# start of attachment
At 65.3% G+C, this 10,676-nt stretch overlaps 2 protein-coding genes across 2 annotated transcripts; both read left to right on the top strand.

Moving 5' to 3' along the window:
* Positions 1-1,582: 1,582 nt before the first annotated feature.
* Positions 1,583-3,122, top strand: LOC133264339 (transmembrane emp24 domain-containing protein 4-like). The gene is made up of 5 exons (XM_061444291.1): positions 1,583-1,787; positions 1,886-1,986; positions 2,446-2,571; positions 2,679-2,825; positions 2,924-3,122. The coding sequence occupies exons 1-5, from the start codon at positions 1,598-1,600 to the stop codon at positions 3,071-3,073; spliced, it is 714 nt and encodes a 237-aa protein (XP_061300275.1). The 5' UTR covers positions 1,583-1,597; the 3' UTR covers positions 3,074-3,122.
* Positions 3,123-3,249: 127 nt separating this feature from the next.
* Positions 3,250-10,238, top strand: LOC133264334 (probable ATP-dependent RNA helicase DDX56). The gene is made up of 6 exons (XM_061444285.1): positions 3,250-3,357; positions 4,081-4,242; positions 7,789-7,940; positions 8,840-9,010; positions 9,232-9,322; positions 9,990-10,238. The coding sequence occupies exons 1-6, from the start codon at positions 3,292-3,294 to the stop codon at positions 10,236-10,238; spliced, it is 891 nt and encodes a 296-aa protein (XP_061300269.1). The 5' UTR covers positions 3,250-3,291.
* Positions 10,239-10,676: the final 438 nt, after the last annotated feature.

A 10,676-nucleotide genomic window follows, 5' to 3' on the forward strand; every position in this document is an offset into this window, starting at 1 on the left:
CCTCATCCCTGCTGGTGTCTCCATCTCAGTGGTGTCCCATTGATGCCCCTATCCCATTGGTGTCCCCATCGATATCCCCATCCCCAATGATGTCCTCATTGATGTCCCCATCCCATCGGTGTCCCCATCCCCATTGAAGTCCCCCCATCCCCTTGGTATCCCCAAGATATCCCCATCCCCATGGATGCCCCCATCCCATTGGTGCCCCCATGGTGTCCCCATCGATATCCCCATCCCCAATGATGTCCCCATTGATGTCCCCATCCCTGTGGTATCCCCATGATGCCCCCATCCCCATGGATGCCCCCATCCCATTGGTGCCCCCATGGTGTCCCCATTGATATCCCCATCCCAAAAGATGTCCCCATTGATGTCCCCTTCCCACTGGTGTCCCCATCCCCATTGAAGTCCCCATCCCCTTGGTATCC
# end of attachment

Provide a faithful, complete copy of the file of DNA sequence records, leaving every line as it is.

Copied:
At 65.3% G+C, this 10,676-nt stretch overlaps 2 protein-coding genes across 2 annotated transcripts; both read left to right on the top strand.

Moving 5' to 3' along the window:
* Positions 1-1,582: 1,582 nt before the first annotated feature.
* Positions 1,583-3,122, top strand: LOC133264339 (transmembrane emp24 domain-containing protein 4-like). The gene is made up of 5 exons (XM_061444291.1): positions 1,583-1,787; positions 1,886-1,986; positions 2,446-2,571; positions 2,679-2,825; positions 2,924-3,122. The coding sequence occupies exons 1-5, from the start codon at positions 1,598-1,600 to the stop codon at positions 3,071-3,073; spliced, it is 714 nt and encodes a 237-aa protein (XP_061300275.1). The 5' UTR covers positions 1,583-1,597; the 3' UTR covers positions 3,074-3,122.
* Positions 3,123-3,249: 127 nt separating this feature from the next.
* Positions 3,250-10,238, top strand: LOC133264334 (probable ATP-dependent RNA helicase DDX56). The gene is made up of 6 exons (XM_061444285.1): positions 3,250-3,357; positions 4,081-4,242; positions 7,789-7,940; positions 8,840-9,010; positions 9,232-9,322; positions 9,990-10,238. The coding sequence occupies exons 1-6, from the start codon at positions 3,292-3,294 to the stop codon at positions 10,236-10,238; spliced, it is 891 nt and encodes a 296-aa protein (XP_061300269.1). The 5' UTR covers positions 3,250-3,291.
* Positions 10,239-10,676: the final 438 nt, after the last annotated feature.

A 10,676-nucleotide genomic window follows, 5' to 3' on the forward strand; every position in this document is an offset into this window, starting at 1 on the left:
CCTCATCCCTGCTGGTGTCTCCATCTCAGTGGTGTCCCATTGATGCCCCTATCCCATTGGTGTCCCCATCGATATCCCCATCCCCAATGATGTCCTCATTGATGTCCCCATCCCATCGGTGTCCCCATCCCCATTGAAGTCCCCCCATCCCCTTGGTATCCCCAAGATATCCCCATCCCCATGGATGCCCCCATCCCATTGGTGCCCCCATGGTGTCCCCATCGATATCCCCATCCCCAATGATGTCCCCATTGATGTCCCCATCCCTGTGGTATCCCCATGATGCCCCCATCCCCATGGATGCCCCCATCCCATTGGTGCCCCCATGGTGTCCCCATTGATATCCCCATCCCAAAAGATGTCCCCATTGATGTCCCCTTCCCACTGGTGTCCCCATCCCCATTGAAGTCCCCATCCCCTTGGTATCC